Tawanda’s exciting military career took him to work in countries all over the world spanning locations including Canada and Kenya. It is the large-scale operations undertaken in both of these countries that Tawanda cites as his career highlights. In Canada, Tawanda worked to deliver training on prisoner-of-war handling techniques to large operational units – which formed part of an operational group consisting of 1000+ military personnel. While in Kenya, he “assisted Kenyan authorities in handling a very serious incident involving fatalities of foreign nationals by forming an extempore communication process for all stakeholders and ensured that the relevant diplomatic missions were promptly engaged.” Specialising in investigative work, he also worked on high level investigations whilst working with the Special Investigations Branch in the UK.
When it came to choosing a career path after the military, Tawanda knew he wanted to pursue a career in the financial sector “due to its diverse and progressive nature”. Building on his background in investigative journalism alongside his Military Police acquired analytical skills, Tawanda was determined to secure a role with an investigative element to it. “The financial services industry is diverse, spanning a broad variety of different sectors. I could not think of any sector that could utilise my analytical rigour any better”, he explains.
Though Tawanda possessed many transferable skills suited to the financial sector such as organisational and leadership skills, alongside his investigative experience from the Military Police, he found transitioning into the civilian workplace a challenge. “I found it hard to get over the starting blocks when up against others who had industry experience,” he admits. However, Tawanda overcame the challenges by selling his transferable skills on his CV and demonstrating in interviews the value of those skills. Alongside this, on the advice of one of his former British Army colleagues, he also got in touch with SaluteMyJob and took IBM’s i2 analyst training course.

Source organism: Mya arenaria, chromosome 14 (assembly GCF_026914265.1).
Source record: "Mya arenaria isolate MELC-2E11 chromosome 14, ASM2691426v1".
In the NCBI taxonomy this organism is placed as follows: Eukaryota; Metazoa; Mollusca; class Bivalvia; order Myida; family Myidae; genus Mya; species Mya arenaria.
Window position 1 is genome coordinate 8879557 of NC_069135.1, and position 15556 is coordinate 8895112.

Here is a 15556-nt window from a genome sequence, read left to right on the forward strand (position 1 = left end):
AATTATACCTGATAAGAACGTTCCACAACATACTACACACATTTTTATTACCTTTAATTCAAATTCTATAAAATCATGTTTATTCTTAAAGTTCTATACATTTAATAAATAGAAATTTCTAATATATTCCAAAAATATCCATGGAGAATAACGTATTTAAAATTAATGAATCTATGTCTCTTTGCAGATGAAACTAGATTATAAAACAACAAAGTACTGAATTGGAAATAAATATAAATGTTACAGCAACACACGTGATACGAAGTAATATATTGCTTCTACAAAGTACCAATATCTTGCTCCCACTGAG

“The course allowed me to harness my analytical skills and learn new ways at looking at data and building an intelligent picture. The fact that it is on my CV, it has helped during interviews as many employers use it. Even though I do not use it in my current role, I use what I learned from it when looking at a huge amount of data. I highly recommend it as it enhances the way employers view you and improves the way you do your job.”
SaluteMyJob was on hand (back in 2019) to help Tawanda at the very start of his resettlement, providing him with CV advice and on-going support during his interview. It was even through SaluteMyJob that he found his role as Monitoring Transaction Analyst with Santander. Speaking of his interview experience with Santander Tawanda says: All the interviewers were very professional and keen to find out about my military experience and skills acquired, so that gave me the confidence to use everything I learned in the military. I received an offer a few days later.”
Tawanda recognised that his military skills added value to his role at Santander, in which he analysed transactions that posed a risk to Santander and responded to alerts for potentially suspicious activity in relation to money laundering and terrorist financing. He told SaluteMyJob in 2019: “The method of investigation/analysis is very similar, in terms of establishing facts. Collaboration within the team in solving complex investigations reminds me of my time with the Military Police or when I was working with other regiments in the Armed Forces. While in the military, I gained among many, communications skills, analytical skills, problem solving skills and teamwork. I have found these skills particularly valuable to my current role and have been crucial to my adaptation.”
For those looking to work in the cyber field of financial crime, Tawanda recommends building a network of experienced professionals who can give them the guidance they need. “There are many ex-military personnel working in the field, willing to mentor people and can take a solution-oriented approach in helping people achieve their goals.” He also believes that through research is key and that you should “get your CV scrutinised by as many people as possible. Every piece of advice you can get will contribute to the development of that document. A good CV will open doors that remain closed for many”.
WHERE IS TAWANDA NOW?
After almost three years at Santander, Tawanda is now a Case Manager at Facebook.
You can find out more about our free cyber training courses - and our new cyber jump start programme here.
Originally written: 24/04/2019